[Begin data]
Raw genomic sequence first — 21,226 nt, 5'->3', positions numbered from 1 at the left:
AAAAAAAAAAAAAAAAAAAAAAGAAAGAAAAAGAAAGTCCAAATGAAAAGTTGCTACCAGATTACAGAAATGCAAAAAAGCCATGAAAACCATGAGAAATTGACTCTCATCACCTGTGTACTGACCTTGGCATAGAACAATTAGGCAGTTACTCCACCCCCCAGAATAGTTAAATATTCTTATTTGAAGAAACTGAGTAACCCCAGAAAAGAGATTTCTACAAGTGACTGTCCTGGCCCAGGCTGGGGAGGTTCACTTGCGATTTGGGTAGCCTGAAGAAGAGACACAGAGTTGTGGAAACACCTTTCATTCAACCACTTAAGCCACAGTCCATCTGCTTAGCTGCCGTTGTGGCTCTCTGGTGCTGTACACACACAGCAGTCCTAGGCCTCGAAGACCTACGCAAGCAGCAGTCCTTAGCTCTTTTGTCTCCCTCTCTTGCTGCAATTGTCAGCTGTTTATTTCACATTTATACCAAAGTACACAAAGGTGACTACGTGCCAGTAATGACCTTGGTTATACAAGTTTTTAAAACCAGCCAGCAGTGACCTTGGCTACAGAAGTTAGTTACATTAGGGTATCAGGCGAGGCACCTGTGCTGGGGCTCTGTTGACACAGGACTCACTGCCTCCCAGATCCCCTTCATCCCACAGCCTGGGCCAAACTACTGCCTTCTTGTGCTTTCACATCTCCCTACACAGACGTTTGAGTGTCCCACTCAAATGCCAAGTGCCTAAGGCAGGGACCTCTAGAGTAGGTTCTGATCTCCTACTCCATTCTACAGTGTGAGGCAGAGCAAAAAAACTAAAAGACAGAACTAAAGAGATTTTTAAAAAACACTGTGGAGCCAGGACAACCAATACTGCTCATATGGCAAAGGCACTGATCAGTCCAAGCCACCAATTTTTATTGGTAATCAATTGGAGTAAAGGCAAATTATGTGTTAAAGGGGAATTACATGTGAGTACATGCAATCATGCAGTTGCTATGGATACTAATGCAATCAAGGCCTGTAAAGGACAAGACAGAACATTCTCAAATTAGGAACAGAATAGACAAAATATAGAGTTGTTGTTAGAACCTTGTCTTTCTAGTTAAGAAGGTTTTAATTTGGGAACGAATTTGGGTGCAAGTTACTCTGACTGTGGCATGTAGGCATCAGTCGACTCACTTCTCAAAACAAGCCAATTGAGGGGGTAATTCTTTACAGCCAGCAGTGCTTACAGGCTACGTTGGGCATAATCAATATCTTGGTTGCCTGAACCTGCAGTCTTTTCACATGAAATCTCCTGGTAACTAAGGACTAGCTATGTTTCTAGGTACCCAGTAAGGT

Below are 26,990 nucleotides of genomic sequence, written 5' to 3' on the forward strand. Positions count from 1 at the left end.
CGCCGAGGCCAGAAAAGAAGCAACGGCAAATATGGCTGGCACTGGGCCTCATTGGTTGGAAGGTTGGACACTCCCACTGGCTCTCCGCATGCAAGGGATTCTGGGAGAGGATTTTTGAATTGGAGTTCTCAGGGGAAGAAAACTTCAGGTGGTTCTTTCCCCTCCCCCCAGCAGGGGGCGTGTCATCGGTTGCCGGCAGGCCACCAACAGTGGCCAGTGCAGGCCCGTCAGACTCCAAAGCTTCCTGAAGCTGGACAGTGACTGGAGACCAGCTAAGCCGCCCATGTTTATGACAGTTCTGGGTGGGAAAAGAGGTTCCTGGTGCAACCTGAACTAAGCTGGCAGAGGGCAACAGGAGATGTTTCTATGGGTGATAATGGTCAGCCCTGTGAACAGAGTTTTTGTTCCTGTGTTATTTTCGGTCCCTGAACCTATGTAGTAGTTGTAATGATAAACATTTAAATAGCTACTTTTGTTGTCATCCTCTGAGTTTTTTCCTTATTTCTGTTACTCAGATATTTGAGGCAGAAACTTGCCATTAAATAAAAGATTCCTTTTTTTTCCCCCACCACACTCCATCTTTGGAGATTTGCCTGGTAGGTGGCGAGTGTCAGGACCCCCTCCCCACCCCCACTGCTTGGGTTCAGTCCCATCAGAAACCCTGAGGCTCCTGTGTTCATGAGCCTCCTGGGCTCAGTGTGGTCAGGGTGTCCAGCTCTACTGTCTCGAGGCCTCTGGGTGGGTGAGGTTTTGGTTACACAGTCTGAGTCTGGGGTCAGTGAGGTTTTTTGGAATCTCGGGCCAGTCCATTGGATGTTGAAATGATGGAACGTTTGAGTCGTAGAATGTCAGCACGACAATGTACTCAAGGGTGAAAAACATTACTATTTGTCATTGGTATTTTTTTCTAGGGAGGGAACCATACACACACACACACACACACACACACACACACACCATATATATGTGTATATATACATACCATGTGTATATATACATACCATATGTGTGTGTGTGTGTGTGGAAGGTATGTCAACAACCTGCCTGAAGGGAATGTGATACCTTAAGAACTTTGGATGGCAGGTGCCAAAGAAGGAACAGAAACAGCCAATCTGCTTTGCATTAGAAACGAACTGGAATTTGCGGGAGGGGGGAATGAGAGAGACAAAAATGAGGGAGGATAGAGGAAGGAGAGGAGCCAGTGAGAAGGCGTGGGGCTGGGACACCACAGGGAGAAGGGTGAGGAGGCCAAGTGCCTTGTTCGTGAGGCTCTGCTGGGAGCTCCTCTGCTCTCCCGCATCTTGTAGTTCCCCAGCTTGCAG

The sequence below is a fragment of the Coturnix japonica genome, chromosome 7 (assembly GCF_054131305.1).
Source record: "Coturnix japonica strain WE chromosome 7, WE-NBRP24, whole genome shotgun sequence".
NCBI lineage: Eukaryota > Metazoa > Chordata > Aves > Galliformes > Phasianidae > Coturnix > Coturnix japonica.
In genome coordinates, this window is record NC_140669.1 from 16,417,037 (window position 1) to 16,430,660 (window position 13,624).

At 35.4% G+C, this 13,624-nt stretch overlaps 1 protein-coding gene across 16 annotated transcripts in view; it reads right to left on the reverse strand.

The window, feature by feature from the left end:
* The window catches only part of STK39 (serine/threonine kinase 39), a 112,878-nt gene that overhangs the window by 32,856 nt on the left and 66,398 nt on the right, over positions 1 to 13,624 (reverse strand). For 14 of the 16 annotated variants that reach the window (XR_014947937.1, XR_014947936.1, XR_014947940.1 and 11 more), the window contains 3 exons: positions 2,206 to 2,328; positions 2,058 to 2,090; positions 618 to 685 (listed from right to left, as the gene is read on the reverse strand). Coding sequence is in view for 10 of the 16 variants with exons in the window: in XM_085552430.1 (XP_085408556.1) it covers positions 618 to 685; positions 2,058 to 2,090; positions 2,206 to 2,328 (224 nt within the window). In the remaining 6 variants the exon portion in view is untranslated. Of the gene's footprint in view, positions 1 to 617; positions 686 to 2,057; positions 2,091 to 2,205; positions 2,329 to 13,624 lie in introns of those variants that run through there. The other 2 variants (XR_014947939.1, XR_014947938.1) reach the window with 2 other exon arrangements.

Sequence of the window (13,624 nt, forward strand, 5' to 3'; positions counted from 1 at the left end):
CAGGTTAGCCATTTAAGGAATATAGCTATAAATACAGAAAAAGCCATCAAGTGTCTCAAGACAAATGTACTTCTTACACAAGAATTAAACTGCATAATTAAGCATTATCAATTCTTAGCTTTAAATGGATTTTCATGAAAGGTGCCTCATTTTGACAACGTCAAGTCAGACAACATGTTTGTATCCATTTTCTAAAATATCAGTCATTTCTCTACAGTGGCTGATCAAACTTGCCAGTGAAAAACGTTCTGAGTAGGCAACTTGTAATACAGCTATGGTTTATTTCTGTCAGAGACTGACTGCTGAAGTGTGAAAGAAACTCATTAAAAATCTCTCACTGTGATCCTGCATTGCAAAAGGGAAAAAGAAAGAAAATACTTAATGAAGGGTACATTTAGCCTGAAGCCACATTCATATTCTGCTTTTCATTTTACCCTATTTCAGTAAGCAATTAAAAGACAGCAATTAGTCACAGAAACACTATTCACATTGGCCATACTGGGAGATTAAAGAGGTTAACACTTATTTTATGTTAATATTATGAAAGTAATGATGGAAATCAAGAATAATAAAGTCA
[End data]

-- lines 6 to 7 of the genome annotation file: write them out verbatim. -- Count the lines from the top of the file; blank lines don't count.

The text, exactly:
Source record: "Coturnix japonica strain WE chromosome 7, WE-NBRP24, whole genome shotgun sequence".
NCBI lineage: Eukaryota > Metazoa > Chordata > Aves > Galliformes > Phasianidae > Coturnix > Coturnix japonica.